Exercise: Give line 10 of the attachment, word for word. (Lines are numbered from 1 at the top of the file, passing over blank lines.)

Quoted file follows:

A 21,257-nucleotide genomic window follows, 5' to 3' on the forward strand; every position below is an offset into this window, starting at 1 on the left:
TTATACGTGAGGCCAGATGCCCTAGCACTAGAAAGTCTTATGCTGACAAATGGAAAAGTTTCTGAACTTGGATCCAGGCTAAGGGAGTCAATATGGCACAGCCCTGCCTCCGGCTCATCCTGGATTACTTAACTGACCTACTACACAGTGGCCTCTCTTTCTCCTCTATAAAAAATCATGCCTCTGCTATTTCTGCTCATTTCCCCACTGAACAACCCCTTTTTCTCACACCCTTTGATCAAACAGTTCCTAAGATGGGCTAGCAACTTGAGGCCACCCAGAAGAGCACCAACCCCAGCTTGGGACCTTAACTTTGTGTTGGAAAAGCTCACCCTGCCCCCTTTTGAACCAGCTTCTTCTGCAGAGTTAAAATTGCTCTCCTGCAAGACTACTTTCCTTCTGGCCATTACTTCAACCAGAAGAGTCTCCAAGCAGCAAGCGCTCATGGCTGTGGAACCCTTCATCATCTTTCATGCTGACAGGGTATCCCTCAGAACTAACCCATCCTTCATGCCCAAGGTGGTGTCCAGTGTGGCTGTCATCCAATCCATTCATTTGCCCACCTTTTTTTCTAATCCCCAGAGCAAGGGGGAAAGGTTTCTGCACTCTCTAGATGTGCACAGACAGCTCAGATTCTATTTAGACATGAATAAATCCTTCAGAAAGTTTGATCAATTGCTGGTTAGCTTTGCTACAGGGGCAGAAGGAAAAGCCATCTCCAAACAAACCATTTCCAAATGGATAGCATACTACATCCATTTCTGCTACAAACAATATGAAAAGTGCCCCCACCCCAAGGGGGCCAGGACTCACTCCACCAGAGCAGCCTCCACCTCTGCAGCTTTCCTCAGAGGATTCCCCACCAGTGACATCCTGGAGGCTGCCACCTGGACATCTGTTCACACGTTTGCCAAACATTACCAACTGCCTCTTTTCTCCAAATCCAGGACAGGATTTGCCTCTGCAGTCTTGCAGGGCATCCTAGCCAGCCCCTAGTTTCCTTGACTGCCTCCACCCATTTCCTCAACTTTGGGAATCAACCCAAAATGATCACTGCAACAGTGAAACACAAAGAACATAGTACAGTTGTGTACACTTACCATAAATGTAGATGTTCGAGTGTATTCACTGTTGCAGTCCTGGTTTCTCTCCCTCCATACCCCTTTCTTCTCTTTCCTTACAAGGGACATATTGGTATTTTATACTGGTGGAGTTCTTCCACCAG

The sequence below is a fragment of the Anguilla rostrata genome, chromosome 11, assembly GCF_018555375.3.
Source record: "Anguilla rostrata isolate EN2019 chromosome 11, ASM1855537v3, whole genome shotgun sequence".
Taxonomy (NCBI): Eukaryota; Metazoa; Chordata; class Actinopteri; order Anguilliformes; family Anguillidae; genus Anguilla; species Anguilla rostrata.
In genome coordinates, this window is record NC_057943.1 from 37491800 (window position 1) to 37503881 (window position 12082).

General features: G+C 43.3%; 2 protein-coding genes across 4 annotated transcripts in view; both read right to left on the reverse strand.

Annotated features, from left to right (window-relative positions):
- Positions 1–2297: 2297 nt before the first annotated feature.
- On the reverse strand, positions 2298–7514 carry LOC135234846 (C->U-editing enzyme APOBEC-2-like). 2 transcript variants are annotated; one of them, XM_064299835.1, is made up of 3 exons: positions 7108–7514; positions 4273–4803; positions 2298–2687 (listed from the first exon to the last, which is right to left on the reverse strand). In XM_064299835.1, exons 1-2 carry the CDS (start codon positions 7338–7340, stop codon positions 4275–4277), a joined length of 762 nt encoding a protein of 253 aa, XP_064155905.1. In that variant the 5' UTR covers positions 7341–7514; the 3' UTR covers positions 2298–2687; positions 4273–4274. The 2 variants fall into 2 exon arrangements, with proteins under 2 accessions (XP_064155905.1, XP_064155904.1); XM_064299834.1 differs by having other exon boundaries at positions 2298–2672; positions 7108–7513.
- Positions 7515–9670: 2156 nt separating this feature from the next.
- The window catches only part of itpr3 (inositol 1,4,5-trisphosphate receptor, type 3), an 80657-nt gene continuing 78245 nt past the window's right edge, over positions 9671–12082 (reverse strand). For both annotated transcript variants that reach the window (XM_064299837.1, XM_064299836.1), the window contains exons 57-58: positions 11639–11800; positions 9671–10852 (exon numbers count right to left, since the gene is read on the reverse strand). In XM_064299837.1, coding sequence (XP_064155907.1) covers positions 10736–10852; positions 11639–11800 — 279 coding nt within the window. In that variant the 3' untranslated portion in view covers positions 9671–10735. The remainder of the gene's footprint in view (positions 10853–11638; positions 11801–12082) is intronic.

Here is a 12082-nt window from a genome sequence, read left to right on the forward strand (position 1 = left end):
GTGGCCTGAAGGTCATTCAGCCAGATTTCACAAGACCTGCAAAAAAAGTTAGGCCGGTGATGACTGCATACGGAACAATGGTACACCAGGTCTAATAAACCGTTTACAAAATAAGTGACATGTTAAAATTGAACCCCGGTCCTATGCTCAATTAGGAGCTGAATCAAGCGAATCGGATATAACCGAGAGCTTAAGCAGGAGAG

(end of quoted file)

- On the reverse strand, positions 2298–7514 carry LOC135234846 (C->U-editing enzyme APOBEC-2-like). 2 transcript variants are annotated; one of them, XM_064299835.1, is made up of 3 exons: positions 7108–7514; positions 4273–4803; positions 2298–2687 (listed from the first exon to the last, which is right to left on the reverse strand). In XM_064299835.1, exons 1-2 carry the CDS (start codon positions 7338–7340, stop codon positions 4275–4277), a joined length of 762 nt encoding a protein of 253 aa, XP_064155905.1. In that variant the 5' UTR covers positions 7341–7514; the 3' UTR covers positions 2298–2687; positions 4273–4274. The 2 variants fall into 2 exon arrangements, with proteins under 2 accessions (XP_064155905.1, XP_064155904.1); XM_064299834.1 differs by having other exon boundaries at positions 2298–2672; positions 7108–7513.